Hakusan Geotrail

Edition 7

白山市, Japan
26 Aug, 2022 (Fri)
Event size: 0 - 99 participants

Trail running

250 km

About the event

The Hakusan Geotrail will take place in Hakusan city, Ishikawa Prefecture in Japan.

The Hakusan Geotrail is self-supported 6 stages race of 7 days. T

Along the 250 kilometers / 155 miles and more 15,000 meters of positive height gain of the Hakusan Geotrail course, the terrain will include grasslands, farmlands, dirt tracks, riverbeds, rolling hills, mountain valleys, plains and plateaus.

Competitors will pass through local villages and grazing lands where shepherds tend to their flocks.

The course has a number of highlights, including the Hakusan National Park area (where the famous sacred mountain of Japan), Mt.Hakusan (2,702m height), Hakusan-Tedorigawa geopark, Syugendou; Japanese mountain asceticism-shamanism incorporating Shinto and Buddhist concepts.

Located in the foothills of Hakusan mountain. Athletes are provided with water and a place to stay in a tent each day and are also supported by professional medical and operations teams.

Official Website: http://www.hakusangeotrail.com/index_en.html/
Online Registration: http://www.hakusangeotrail.com/entry_form_en.html
Email: [email protected]

Facebook: http://www.facebook.com/TeamHakusanMarathon

Races offered by this event

Hakusan Geotrail

26 Aug, 2022 (Fri) - 08:00
Trail running - Stage race
250 km
15000 m Elevation gain
Race size: 0 - 99 participants
The race is a 7 day self-supported event.
On site
Mountain range
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News: Trail running

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Focus on a raceInterview

Interview: Hakusan Geotrail

07 Jul, 2015 (Tue)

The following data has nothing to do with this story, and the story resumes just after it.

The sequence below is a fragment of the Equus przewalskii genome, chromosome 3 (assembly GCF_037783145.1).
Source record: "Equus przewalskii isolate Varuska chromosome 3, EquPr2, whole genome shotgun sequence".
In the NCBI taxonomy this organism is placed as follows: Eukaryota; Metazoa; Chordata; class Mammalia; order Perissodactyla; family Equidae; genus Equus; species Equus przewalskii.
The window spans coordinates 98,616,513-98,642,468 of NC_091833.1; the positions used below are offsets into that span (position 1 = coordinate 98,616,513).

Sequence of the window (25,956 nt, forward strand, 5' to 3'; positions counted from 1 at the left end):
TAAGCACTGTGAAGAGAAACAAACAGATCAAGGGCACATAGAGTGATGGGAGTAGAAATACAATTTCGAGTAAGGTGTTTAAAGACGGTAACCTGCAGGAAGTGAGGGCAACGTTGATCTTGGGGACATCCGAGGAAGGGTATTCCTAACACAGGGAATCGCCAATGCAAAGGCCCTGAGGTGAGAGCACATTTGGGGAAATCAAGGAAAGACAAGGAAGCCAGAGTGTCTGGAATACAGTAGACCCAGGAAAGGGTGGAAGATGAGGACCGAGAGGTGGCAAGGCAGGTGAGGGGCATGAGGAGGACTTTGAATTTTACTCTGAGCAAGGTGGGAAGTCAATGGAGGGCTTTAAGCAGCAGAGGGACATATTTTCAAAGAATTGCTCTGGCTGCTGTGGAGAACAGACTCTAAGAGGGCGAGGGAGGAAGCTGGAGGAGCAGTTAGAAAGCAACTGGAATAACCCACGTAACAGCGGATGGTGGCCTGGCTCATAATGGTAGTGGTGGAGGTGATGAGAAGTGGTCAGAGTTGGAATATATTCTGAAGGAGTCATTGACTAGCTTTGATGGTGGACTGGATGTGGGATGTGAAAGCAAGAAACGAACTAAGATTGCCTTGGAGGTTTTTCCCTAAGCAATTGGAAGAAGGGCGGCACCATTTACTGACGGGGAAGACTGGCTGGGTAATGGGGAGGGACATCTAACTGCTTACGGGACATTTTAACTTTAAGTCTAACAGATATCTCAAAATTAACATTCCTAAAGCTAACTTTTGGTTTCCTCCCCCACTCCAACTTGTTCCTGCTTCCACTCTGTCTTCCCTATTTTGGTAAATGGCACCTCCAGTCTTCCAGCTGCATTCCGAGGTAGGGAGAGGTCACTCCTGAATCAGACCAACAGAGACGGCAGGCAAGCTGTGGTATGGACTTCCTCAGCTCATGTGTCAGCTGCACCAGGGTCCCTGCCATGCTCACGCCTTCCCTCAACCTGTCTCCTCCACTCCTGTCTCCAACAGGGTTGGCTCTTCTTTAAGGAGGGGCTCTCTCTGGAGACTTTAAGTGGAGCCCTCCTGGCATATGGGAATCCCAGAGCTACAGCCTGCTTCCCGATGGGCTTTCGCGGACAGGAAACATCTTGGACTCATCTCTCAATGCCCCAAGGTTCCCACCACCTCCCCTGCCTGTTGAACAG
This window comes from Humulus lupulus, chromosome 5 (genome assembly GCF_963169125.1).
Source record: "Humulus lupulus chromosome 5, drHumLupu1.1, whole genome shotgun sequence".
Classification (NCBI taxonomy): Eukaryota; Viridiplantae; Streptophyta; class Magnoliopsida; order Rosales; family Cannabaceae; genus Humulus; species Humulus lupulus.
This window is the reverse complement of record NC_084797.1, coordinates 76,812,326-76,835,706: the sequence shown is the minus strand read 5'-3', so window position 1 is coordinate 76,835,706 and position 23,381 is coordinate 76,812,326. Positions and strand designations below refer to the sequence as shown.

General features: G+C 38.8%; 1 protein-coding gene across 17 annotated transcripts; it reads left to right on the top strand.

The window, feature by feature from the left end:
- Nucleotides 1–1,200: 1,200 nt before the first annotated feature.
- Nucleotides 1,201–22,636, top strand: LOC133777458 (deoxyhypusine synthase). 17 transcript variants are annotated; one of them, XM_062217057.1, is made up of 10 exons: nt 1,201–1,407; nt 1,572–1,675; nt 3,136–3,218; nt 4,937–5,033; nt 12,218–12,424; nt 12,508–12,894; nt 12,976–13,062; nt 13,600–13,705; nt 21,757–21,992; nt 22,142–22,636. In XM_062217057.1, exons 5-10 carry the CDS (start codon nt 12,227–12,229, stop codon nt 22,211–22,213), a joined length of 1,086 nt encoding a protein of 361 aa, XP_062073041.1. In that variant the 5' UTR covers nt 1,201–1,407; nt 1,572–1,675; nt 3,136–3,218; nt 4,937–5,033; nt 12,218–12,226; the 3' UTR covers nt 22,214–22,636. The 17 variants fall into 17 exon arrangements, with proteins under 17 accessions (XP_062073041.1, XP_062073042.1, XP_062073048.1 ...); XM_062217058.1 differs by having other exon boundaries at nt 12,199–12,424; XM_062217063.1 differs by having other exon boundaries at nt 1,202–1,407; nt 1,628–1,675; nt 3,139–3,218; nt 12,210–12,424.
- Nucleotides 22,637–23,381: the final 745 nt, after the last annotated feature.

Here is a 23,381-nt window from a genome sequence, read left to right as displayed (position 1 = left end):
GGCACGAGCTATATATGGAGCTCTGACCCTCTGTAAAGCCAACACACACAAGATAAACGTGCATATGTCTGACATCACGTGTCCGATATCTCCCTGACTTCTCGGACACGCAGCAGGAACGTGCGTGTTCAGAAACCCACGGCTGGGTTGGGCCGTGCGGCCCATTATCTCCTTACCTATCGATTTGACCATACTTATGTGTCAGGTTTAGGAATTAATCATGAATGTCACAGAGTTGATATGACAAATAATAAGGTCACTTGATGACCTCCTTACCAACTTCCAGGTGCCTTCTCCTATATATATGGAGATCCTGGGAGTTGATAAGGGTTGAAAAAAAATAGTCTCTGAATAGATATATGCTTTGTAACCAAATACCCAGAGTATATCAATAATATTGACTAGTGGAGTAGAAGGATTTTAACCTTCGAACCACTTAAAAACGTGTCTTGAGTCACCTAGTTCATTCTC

Hello, on August 22nd 2015, you’ll be organizing the Hakusan Geotrail. Can you tell us where it is located? Hakusan Geotrail is located in Japan, at the foothills of Mt. Hakusan near the city of Hakusan in the Ishikawa prefecture. How old is the race and why was it created in the first place? This will be our second race this year. Mt.Hakusan is a famous sacred mountain in Japan and this area is part of the Hakusan National Park and Hakusan-Tedorigawa Geopark. This area is Syugendou; Japanese mountain asceticism-shamanism incorporating Shinto and Buddhist concepts. The race will help runners grow. §staticmap(25279,5,800,400) What kind of route have you set up for the runners? How would you describe it? The route is 250 kilometers (155 miles) long with 15,000 meters of positive elevation gain. The terrain is quite varied includes grasslands, farmlands, dirt tracks, riverbeds, rolling hills, mountain valleys, plains and plateaus. During the race, runners will discover Japanese nature of mountain and Japanese people. How many runners do you expect on Saturday morning? What type of runners do you plan to attract? I expect 100 runners on Saturday morning. The concept of the race is that competitors leave the starting line and “navigate”, by following course markers, through a number of checkpoints to the finishing line of each stage as quickly as they can. Competitors must provide and carry their own food, gear and clothing as stated in the Mandatory Equipment List The only things we provide is water and a place in a tent to spend the night. No outside assistance is permitted. Engaging in a multiday race for someone who has only experienced marathons or ultra marathons may be daunting. Do you have any recommendations for a newcomer? We welcome newcomer! The time limits we have set for each stage are quite long and shouldn’t be a problem for any runner discovering multiday racing with us. At that time of the year, what kind of weather can we expect? Summertime in the area where the race is run, can be quite hot during the day with temperatures over 30°C (86°F). The nights should be cooler, with temperature dropping to 20°C (68°F). We also have to take into account that the race is run in a mountain environment. At the top of Mt. Hakusan, 2,702 m above sea level, the temperature can drop below 10°C (50°F). Have you planned festivities around the event? We will have two parties during which we’ll provide food and brevages. One before the race, when all the administrative tasks for the check-in are over and another one once the race is over after the end of the 7 days allotated racing period. The race finished, what advice would you give a runner who has never been to Hakusan City before? A good restaurant, a fancy sightseeing? I would recommend you to visit the Shirayama Hime Shrine in Hakusan. You should then spend some time in Kanazawa City which is not far. It is one of the most popular sightseeings of Japan and a great way to discover Japanese culture. You should also explore Shirakawa-go, a village included in the UNESCO world heritage sites which is also located near Hakusan City. In a single sentence, what would you tell the readers of ahotu Marathons to make them register for the Hakusan Geotrail? Join the Hakusan Geotrail, it will change your life for the best. Interview with Takeshi Akasaka. Takeshi has run many desert marathons and now dreams to create races that can change peoples life.
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